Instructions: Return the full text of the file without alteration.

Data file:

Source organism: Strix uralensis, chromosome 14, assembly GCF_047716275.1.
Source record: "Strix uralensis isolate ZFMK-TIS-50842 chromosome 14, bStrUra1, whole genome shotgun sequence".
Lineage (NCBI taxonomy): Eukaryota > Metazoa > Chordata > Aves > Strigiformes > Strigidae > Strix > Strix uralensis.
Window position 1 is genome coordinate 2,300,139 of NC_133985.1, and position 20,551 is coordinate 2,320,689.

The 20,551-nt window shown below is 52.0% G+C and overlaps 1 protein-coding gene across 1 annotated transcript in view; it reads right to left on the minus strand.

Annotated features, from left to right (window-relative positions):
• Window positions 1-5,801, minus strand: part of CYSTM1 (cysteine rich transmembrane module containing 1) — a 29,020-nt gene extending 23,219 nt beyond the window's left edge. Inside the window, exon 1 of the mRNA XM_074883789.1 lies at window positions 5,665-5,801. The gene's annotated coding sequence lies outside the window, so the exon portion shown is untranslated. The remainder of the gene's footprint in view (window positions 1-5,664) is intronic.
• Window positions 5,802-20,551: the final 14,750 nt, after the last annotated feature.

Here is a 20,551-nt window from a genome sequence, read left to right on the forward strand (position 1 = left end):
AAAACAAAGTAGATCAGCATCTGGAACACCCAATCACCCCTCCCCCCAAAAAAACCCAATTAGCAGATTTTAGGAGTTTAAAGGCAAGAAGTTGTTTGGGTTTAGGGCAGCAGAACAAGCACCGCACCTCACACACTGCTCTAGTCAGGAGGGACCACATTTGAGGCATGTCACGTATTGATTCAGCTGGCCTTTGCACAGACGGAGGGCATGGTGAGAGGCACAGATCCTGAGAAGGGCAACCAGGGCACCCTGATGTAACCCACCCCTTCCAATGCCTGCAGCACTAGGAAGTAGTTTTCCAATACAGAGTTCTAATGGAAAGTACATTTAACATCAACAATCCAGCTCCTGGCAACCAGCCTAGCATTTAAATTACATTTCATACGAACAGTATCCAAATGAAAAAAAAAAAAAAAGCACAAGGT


Source organism: Strix uralensis, chromosome 14, assembly GCF_047716275.1.
Source record: "Strix uralensis isolate ZFMK-TIS-50842 chromosome 14, bStrUra1, whole genome shotgun sequence".
Lineage (NCBI taxonomy): Eukaryota > Metazoa > Chordata > Aves > Strigiformes > Strigidae > Strix > Strix uralensis.
Window position 1 is genome coordinate 2,300,139 of NC_133985.1, and position 20,551 is coordinate 2,320,689.

The 20,551-nt window shown below is 52.0% G+C and overlaps 1 protein-coding gene across 1 annotated transcript in view; it reads right to left on the minus strand.

Annotated features, from left to right (window-relative positions):
• Window positions 1-5,801, minus strand: part of CYSTM1 (cysteine rich transmembrane module containing 1) — a 29,020-nt gene extending 23,219 nt beyond the window's left edge. Inside the window, exon 1 of the mRNA XM_074883789.1 lies at window positions 5,665-5,801. The gene's annotated coding sequence lies outside the window, so the exon portion shown is untranslated. The remainder of the gene's footprint in view (window positions 1-5,664) is intronic.
• Window positions 5,802-20,551: the final 14,750 nt, after the last annotated feature.

Here is a 20,551-nt window from a genome sequence, read left to right on the forward strand (position 1 = left end):
AAAACAAAGTAGATCAGCATCTGGAACACCCAATCACCCCTCCCCCCAAAAAAACCCAATTAGCAGATTTTAGGAGTTTAAAGGCAAGAAGTTGTTTGGGTTTAGGGCAGCAGAACAAGCACCGCACCTCACACACTGCTCTAGTCAGGAGGGACCACATTTGAGGCATGTCACGTATTGATTCAGCTGGCCTTTGCACAGACGGAGGGCATGGTGAGAGGCACAGATCCTGAGAAGGGCAACCAGGGCACCCTGATGTAACCCACCCCTTCCAATGCCTGCAGCACTAGGAAGTAGTTTTCCAATACAGAGTTCTAATGGAAAGTACATTTAACATCAACAATCCAGCTCCTGGCAACCAGCCTAGCATTTAAATTACATTTCATACGAACAGTATCCAAATGAAAAAAAAAAAAAAAGCACAAGGT